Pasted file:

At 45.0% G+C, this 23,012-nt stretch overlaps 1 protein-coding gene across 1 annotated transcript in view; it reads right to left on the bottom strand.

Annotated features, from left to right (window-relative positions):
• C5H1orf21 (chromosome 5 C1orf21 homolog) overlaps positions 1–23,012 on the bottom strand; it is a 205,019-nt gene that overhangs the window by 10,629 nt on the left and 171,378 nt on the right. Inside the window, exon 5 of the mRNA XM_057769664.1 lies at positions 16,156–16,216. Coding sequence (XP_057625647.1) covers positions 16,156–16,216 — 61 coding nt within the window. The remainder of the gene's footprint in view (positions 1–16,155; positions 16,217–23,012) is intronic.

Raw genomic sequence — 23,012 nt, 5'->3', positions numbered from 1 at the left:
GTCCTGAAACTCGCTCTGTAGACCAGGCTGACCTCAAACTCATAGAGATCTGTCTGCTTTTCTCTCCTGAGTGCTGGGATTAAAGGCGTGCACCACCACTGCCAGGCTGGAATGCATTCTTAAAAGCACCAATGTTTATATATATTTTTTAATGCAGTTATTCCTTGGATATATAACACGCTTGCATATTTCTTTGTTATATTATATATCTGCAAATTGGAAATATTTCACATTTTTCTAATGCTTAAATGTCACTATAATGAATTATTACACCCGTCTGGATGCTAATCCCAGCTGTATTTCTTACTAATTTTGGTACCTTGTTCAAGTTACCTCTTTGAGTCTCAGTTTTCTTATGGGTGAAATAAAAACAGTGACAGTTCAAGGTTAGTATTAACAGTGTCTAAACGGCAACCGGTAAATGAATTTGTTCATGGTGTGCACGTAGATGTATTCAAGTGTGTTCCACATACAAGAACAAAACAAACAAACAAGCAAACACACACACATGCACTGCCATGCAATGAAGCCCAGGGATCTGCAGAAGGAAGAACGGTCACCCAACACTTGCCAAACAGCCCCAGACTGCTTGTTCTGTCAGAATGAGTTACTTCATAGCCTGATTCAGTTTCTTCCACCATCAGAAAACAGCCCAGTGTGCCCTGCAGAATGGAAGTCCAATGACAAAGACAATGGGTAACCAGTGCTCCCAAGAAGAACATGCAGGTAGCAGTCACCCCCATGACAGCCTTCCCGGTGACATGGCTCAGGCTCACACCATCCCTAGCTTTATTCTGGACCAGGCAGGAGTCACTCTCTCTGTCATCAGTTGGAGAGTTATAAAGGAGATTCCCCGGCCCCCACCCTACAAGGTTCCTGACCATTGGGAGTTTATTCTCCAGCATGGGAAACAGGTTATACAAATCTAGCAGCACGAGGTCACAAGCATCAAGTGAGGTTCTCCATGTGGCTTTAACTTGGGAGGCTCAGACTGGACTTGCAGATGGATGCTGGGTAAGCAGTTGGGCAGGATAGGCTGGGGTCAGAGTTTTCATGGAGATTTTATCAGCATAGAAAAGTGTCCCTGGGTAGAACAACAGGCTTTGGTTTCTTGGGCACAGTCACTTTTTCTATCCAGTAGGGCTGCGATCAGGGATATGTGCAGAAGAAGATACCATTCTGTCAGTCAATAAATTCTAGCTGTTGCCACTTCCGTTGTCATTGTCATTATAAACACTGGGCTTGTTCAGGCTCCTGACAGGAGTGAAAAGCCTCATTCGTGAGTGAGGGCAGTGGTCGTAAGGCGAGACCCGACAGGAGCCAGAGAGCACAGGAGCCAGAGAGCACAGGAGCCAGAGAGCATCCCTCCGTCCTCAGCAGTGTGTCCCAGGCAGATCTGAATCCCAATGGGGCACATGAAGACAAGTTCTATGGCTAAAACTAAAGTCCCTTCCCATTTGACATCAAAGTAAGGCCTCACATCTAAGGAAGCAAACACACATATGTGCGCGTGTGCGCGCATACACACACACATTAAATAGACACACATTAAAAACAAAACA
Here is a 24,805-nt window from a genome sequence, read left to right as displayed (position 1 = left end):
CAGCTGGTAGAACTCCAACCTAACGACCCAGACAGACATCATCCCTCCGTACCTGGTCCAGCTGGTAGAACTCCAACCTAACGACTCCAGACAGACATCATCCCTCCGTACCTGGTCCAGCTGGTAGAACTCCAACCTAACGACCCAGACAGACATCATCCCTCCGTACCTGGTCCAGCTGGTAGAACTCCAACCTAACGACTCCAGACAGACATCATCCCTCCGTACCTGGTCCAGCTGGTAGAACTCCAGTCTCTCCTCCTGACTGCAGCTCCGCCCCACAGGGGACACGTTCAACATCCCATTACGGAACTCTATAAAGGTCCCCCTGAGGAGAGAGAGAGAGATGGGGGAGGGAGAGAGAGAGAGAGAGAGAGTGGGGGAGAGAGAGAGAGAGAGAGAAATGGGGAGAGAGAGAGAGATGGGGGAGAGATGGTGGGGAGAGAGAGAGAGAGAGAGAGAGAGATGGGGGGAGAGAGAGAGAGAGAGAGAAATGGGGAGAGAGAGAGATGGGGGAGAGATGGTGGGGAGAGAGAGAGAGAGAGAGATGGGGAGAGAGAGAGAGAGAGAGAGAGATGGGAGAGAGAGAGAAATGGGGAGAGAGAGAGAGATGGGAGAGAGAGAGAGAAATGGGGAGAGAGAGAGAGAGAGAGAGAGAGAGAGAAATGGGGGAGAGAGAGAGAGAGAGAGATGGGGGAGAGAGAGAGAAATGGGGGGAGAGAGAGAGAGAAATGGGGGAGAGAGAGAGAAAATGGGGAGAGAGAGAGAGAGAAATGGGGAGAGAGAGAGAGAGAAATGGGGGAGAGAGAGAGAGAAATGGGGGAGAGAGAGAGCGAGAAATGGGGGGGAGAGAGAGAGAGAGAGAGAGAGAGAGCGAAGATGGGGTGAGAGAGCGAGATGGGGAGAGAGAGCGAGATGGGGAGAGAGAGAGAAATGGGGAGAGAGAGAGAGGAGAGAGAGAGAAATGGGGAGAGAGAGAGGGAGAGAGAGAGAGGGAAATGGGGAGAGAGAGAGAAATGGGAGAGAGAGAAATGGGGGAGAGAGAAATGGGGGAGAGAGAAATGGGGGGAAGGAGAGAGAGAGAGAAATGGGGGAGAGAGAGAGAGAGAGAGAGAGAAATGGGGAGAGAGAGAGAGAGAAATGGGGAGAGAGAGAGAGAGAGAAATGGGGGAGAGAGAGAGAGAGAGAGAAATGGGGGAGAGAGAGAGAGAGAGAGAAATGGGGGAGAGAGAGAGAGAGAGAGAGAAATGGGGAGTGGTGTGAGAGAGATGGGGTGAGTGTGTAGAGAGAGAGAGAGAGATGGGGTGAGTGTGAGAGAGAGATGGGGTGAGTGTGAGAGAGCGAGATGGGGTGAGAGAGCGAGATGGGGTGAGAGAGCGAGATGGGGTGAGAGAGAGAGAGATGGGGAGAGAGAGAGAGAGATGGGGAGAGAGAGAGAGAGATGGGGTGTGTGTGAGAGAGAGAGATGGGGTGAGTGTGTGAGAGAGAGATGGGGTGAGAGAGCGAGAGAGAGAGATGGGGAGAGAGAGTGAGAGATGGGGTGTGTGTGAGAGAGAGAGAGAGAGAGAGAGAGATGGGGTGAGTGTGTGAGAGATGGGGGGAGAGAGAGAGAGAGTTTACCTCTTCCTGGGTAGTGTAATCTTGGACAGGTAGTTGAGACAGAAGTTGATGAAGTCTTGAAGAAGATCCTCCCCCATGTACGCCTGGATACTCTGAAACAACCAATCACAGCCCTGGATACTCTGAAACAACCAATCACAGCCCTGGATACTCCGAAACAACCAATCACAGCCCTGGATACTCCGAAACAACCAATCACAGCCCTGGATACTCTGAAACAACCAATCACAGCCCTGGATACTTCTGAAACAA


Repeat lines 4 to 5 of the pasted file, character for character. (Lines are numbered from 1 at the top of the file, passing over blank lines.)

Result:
Raw genomic sequence — 23,012 nt, 5'->3', positions numbered from 1 at the left:
GTCCTGAAACTCGCTCTGTAGACCAGGCTGACCTCAAACTCATAGAGATCTGTCTGCTTTTCTCTCCTGAGTGCTGGGATTAAAGGCGTGCACCACCACTGCCAGGCTGGAATGCATTCTTAAAAGCACCAATGTTTATATATATTTTTTAATGCAGTTATTCCTTGGATATATAACACGCTTGCATATTTCTTTGTTATATTATATATCTGCAAATTGGAAATATTTCACATTTTTCTAATGCTTAAATGTCACTATAATGAATTATTACACCCGTCTGGATGCTAATCCCAGCTGTATTTCTTACTAATTTTGGTACCTTGTTCAAGTTACCTCTTTGAGTCTCAGTTTTCTTATGGGTGAAATAAAAACAGTGACAGTTCAAGGTTAGTATTAACAGTGTCTAAACGGCAACCGGTAAATGAATTTGTTCATGGTGTGCACGTAGATGTATTCAAGTGTGTTCCACATACAAGAACAAAACAAACAAACAAGCAAACACACACACATGCACTGCCATGCAATGAAGCCCAGGGATCTGCAGAAGGAAGAACGGTCACCCAACACTTGCCAAACAGCCCCAGACTGCTTGTTCTGTCAGAATGAGTTACTTCATAGCCTGATTCAGTTTCTTCCACCATCAGAAAACAGCCCAGTGTGCCCTGCAGAATGGAAGTCCAATGACAAAGACAATGGGTAACCAGTGCTCCCAAGAAGAACATGCAGGTAGCAGTCACCCCCATGACAGCCTTCCCGGTGACATGGCTCAGGCTCACACCATCCCTAGCTTTATTCTGGACCAGGCAGGAGTCACTCTCTCTGTCATCAGTTGGAGAGTTATAAAGGAGATTCCCCGGCCCCCACCCTACAAGGTTCCTGACCATTGGGAGTTTATTCTCCAGCATGGGAAACAGGTTATACAAATCTAGCAGCACGAGGTCACAAGCATCAAGTGAGGTTCTCCATGTGGCTTTAACTTGGGAGGCTCAGACTGGACTTGCAGATGGATGCTGGGTAAGCAGTTGGGCAGGATAGGCTGGGGTCAGAGTTTTCATGGAGATTTTATCAGCATAGAAAAGTGTCCCTGGGTAGAACAACAGGCTTTGGTTTCTTGGGCACAGTCACTTTTTCTATCCAGTAGGGCTGCGATCAGGGATATGTGCAGAAGAAGATACCATTCTGTCAGTCAATAAATTCTAGCTGTTGCCACTTCCGTTGTCATTGTCATTATAAACACTGGGCTTGTTCAGGCTCCTGACAGGAGTGAAAAGCCTCATTCGTGAGTGAGGGCAGTGGTCGTAAGGCGAGACCCGACAGGAGCCAGAGAGCACAGGAGCCAGAGAGCACAGGAGCCAGAGAGCATCCCTCCGTCCTCAGCAGTGTGTCCCAGGCAGATCTGAATCCCAATGGGGCACATGAAGACAAGTTCTATGGCTAAAACTAAAGTCCCTTCCCATTTGACATCAAAGTAAGGCCTCACATCTAAGGAAGCAAACACACATATGTGCGCGTGTGCGCGCATACACACACACATTAAATAGACACACATTAAAAACAAAACA